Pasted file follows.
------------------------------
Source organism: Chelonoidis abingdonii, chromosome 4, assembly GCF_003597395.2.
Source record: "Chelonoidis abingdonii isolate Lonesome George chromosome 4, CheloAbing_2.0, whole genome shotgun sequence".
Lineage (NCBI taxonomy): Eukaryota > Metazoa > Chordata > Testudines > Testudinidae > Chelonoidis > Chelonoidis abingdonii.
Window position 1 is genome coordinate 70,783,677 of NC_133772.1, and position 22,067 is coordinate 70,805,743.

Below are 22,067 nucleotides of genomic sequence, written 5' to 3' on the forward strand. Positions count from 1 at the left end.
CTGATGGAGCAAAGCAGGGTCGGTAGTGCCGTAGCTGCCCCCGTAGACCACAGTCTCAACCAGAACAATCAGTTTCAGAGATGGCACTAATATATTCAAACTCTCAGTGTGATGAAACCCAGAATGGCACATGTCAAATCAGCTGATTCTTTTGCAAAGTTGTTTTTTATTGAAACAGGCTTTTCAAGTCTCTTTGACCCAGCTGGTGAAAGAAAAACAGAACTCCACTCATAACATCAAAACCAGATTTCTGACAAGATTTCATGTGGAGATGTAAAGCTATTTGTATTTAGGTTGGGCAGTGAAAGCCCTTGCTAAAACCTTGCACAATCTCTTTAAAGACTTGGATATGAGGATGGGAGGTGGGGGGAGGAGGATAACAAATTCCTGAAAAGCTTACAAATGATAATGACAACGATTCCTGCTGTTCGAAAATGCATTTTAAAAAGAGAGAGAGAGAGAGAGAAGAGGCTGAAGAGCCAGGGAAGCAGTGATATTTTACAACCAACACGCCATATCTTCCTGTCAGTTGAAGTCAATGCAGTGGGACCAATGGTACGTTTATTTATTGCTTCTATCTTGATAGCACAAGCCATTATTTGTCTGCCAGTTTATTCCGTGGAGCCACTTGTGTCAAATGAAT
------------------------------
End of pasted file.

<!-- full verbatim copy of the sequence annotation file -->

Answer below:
Source organism: Chelonoidis abingdonii, chromosome 4, assembly GCF_003597395.2.
Source record: "Chelonoidis abingdonii isolate Lonesome George chromosome 4, CheloAbing_2.0, whole genome shotgun sequence".
Lineage (NCBI taxonomy): Eukaryota > Metazoa > Chordata > Testudines > Testudinidae > Chelonoidis > Chelonoidis abingdonii.
Window position 1 is genome coordinate 70,783,677 of NC_133772.1, and position 22,067 is coordinate 70,805,743.

Below are 22,067 nucleotides of genomic sequence, written 5' to 3' on the forward strand. Positions count from 1 at the left end.
CTGATGGAGCAAAGCAGGGTCGGTAGTGCCGTAGCTGCCCCCGTAGACCACAGTCTCAACCAGAACAATCAGTTTCAGAGATGGCACTAATATATTCAAACTCTCAGTGTGATGAAACCCAGAATGGCACATGTCAAATCAGCTGATTCTTTTGCAAAGTTGTTTTTTATTGAAACAGGCTTTTCAAGTCTCTTTGACCCAGCTGGTGAAAGAAAAACAGAACTCCACTCATAACATCAAAACCAGATTTCTGACAAGATTTCATGTGGAGATGTAAAGCTATTTGTATTTAGGTTGGGCAGTGAAAGCCCTTGCTAAAACCTTGCACAATCTCTTTAAAGACTTGGATATGAGGATGGGAGGTGGGGGGAGGAGGATAACAAATTCCTGAAAAGCTTACAAATGATAATGACAACGATTCCTGCTGTTCGAAAATGCATTTTAAAAAGAGAGAGAGAGAGAGAGAAGAGGCTGAAGAGCCAGGGAAGCAGTGATATTTTACAACCAACACGCCATATCTTCCTGTCAGTTGAAGTCAATGCAGTGGGACCAATGGTACGTTTATTTATTGCTTCTATCTTGATAGCACAAGCCATTATTTGTCTGCCAGTTTATTCCGTGGAGCCACTTGTGTCAAATGAAT